The Dallas Center for Photography (DCP), the only North Texas nonprofit dedicated solely to photography, recently announced that its board of directors has voted to dissolve the organization.
Founded in 2009 by Peter Poulides, DCP was initially a for-profit organization focused on photo-based adult education. Mr. Poulides told Glasstire that when he started the organization he had been a freelance photographer for 30 years and, though he worked with a business consultant, he learned about running a business as he went. DCP is housed in a custom-designed 6,000-square-foot building owned by Mr. Poulides, which was remodeled in 2015 to include offices, a classroom, a large darkroom, and a 1,800-square-foot gallery. In its first ten years, DCP served over 4,000 unique clients, expanded its course offerings, and took on pro bono projects for local nonprofits.
In 2018, when Mr. Poulides decided to turn DCP into a nonprofit corporation, he learned about nonprofits, consulted an attorney, and put together a board. Speaking about how the organization changed after receiving its nonprofit status, Mr. Poulides told Glasstire, “I started seeking individual and corporate donations, building relationships with other nonprofits and cultural centers, and having some pretty awesome gallery exhibitions. We started focusing more on mission, the reason we were granted the 501 status.”
During the last five years, the organization has partnered with local schools, including Booker T. Washington High School for Visual & Performing Arts, and welcomed thousands of visitors to the space. Recent exhibitions, like Modern Analog: Historical Processes in the Digital World and Memory is a Verb: Exploring Time and Transience, expanded traditional perspectives on photography, showcasing the wide range of possibilities within the medium.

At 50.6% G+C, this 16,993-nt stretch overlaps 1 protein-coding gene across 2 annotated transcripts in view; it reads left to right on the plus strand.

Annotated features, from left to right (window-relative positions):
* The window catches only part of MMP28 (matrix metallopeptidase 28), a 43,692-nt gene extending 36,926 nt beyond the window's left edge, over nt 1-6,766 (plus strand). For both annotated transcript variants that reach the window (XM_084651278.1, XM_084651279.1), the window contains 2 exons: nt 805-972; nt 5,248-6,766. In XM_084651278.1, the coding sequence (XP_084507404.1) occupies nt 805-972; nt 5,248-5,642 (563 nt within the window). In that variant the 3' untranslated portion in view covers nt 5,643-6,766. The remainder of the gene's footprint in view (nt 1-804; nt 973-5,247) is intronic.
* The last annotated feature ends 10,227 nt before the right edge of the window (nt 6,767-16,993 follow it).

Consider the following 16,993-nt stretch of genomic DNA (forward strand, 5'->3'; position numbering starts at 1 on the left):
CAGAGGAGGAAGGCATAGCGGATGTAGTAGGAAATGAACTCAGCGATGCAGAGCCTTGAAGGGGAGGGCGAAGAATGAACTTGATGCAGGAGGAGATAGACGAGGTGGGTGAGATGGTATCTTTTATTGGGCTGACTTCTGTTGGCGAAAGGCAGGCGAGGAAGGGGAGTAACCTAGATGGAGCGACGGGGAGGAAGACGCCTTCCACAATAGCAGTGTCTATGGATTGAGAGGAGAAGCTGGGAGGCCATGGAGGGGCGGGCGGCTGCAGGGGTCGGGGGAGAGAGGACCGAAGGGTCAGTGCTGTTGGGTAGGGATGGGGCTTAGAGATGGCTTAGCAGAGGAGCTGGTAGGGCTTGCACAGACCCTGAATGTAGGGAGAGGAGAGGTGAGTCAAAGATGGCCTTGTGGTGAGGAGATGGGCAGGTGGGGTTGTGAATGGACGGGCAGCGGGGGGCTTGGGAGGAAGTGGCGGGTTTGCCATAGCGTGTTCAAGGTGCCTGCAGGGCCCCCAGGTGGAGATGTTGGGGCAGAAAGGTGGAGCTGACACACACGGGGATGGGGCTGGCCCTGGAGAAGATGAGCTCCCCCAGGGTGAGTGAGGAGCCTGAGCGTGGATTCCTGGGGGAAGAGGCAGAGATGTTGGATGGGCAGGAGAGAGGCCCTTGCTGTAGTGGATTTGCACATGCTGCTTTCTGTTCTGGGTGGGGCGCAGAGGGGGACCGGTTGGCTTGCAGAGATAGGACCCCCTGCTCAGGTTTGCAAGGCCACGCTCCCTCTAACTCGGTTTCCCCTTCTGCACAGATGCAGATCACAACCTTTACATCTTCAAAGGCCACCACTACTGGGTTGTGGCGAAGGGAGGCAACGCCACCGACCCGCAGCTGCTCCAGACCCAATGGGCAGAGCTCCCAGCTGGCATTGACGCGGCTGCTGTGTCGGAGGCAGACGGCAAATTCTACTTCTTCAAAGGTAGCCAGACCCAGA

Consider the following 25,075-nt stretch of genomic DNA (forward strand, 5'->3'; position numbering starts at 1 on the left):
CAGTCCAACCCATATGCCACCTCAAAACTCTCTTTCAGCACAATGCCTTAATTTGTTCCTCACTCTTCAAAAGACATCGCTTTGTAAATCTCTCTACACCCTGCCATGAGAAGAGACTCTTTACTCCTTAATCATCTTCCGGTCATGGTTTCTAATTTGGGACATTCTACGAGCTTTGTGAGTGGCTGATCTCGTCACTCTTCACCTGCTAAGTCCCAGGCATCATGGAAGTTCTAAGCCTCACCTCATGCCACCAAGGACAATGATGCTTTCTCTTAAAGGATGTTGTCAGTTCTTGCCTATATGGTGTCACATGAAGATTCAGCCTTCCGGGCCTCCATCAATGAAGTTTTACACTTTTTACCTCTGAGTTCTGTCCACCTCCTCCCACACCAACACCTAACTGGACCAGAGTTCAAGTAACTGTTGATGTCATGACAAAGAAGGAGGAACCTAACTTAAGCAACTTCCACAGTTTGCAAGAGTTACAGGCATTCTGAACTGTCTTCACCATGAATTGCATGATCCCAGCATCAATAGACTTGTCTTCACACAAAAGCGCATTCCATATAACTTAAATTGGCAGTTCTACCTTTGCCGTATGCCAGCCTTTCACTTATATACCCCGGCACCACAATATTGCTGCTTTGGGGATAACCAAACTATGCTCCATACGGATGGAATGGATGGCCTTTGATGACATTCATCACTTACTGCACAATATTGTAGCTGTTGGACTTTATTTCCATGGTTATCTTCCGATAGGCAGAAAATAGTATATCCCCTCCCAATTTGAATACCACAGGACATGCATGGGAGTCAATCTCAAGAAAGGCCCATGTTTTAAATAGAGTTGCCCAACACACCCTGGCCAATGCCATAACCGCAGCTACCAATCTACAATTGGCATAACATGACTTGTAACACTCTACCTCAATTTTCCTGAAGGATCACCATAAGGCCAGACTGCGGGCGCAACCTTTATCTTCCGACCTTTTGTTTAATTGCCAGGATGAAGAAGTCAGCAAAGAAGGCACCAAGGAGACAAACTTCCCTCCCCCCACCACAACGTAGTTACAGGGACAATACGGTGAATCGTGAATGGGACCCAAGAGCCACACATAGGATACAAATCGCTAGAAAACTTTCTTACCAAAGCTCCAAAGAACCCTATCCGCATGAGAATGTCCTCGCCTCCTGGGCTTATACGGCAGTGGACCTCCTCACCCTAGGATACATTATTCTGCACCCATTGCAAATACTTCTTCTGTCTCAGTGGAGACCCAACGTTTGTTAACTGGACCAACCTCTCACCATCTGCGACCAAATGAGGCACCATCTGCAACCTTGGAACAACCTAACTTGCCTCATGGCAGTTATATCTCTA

In a statement posted to the DCP Facebook page, Mr. Poulides alluded to financial issues that the organization has faced: “…as a nonprofit, we are legally and morally charged with serving the community while being fiscally responsible and sustainable. It became increasingly clear that the gap couldn’t be managed, and shutting down now was the responsible thing to do for the organization and the community.”
In an email distributed by the organization, Mr. Poulides wrote that following the COVID-19 pandemic, DCP had been running on a “very lean budget.” He also noted that other major events and challenges have occurred in the years since COVID. Though DCP received a small grant through The Arts Community Alliance in 2021 and 2022, Mr. Poulides cited a lack of “adequate funding for emerging artists and arts nonprofits” in Dallas as one reason for the closure.
Mr. Poulides continued, “One of the most gratifying parts of my job was watching people come to a gallery exhibition and just hang around, talking, showing off their image on the wall, or admiring someone else’s. That environment, that ability to just appreciate something beautiful, with no pressure to actually do anything but pass time in a creative frame of mind with others, is rare and fragile.”
Michael Mulvey, a Dallas-based artist, educator, and journalist who taught at DCP and participated in the organization’s workshops, told Glasstire, “I think DCP was playing a vital role in the arts community and the photo community in Dallas. They were not only introducing photography as an art form, but helping so many new photographers understand why they picked up a camera in the first place… all in a safe creative space that was more like what one would expect at an art institution with less of the drama, confusion, and static that is so often found online and in social media.”
Mr. Mulvey continued, “It will be hard to fill the void that has been left, but artists have always found new places and space in which to thrive and learn. Hopefully the City of Dallas is listening because not having a deep and complex arts community becomes an exponential problem over time.”
According to Mr. Poulides, the Board voted to dissolve the organization on Wednesday, June 28. The class schedule will continue, and the next planned exhibition will go up on July 22, but DCP will officially cease operations on Friday, August 4.